Family Tax Benefit B – explained

Spog, who commented liberally on a post of mine a few days ago sent in this explanation of his comments on the effect of Family Tax Benefit B. It appears below the fold together with illustrative diagrams. They are posted with Spog’s permission and my thanks over the fold.

As per our earlier mails, I’ve attached a spreadsheet with a few charts in it. The best ones are probably charts 3, 4 and 5.

Chart 3

Chart 4 [photopress:Chart_4.gif,full,pp_empty]

Chart 5 [photopress:Chart_5.gif,full,alignleft]
They show the disposable income before and after FTB B is included for a couple with one child.

In each case, the couple has a fixed income (eg, $50,000) which is then split between them in various proportions. On the left hand side the income goes 100% to one partner, in the middle it’s split 50/50, and on the right hand side the income is all with the other partner.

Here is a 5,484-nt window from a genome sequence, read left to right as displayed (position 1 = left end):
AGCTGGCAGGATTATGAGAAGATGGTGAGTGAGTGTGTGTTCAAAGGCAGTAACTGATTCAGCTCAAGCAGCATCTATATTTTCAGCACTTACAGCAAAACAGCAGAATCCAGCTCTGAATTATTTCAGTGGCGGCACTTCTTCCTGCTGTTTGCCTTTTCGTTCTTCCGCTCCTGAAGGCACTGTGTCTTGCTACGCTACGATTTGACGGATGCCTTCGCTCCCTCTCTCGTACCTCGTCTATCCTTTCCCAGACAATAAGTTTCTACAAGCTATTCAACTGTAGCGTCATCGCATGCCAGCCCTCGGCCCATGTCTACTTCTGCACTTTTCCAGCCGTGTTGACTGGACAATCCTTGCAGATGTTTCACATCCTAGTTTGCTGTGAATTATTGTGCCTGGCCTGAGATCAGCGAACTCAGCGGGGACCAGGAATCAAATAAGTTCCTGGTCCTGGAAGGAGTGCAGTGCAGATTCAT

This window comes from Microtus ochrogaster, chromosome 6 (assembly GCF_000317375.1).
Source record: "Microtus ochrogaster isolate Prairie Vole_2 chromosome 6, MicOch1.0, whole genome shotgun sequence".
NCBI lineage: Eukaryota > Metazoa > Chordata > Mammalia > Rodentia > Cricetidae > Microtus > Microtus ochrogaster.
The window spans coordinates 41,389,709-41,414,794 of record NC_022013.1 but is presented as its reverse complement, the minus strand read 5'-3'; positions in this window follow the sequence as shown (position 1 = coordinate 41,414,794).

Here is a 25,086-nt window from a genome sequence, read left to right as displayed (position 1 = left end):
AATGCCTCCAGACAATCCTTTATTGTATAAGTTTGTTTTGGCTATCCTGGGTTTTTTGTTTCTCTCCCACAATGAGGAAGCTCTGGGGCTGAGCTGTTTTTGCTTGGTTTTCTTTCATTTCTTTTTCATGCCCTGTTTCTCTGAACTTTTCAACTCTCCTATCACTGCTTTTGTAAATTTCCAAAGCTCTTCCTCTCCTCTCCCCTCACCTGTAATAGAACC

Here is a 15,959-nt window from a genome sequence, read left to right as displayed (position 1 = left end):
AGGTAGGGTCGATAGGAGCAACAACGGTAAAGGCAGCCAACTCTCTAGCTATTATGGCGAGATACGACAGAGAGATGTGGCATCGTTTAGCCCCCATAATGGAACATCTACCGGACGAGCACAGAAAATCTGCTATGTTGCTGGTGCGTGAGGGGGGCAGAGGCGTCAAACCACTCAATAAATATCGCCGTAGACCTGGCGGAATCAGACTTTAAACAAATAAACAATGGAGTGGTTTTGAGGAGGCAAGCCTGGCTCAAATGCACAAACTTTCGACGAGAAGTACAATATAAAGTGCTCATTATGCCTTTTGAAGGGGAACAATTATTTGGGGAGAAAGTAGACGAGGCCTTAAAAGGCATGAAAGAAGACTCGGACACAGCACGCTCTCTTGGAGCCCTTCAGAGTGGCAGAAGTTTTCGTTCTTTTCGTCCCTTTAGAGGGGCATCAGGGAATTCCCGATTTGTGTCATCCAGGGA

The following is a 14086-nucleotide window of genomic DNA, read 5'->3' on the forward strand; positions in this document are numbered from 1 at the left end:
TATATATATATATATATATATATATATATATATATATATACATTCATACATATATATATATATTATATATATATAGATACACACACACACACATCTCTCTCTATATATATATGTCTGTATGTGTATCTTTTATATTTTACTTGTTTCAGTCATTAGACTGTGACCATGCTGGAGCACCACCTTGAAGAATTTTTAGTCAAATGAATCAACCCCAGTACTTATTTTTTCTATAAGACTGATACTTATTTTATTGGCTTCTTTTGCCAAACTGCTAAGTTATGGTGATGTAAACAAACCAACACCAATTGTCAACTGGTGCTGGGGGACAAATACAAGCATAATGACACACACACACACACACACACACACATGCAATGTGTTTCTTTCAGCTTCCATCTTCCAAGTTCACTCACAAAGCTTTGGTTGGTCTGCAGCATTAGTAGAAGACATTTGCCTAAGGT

In the “classic” tax arrangement (ie, without FTB B), the shape is an inverted “U”, giving the highest household income at a 50/50 split. You can see that FTB B over-corrects for this in both the $40,000 and $50,000 examples, giving more income to households that don’t split 50/50. Ideally, the function of this type of horizontal equity mechanism is to equalise the results, not reverse them.

The income splitting you mentioned does do this correctly, as did the old tax-deduction for a dependent spouse. For income splitting to be palatable to most people, you’d have to cap the extent to which this could occur. A cap is already in place with a fixed tax deduction.

I’ve cheated a little in the $30K example by not including the dole/parenting payment, which would still be payable at that income. It’s not a huge amount at this income level, so I left it out to make all the comparisons have the same components of disposable income (mind you, the $100,000 household does not get FTB part A as their income is too high)

I hope this makes sense, and that you can read the file at your end.

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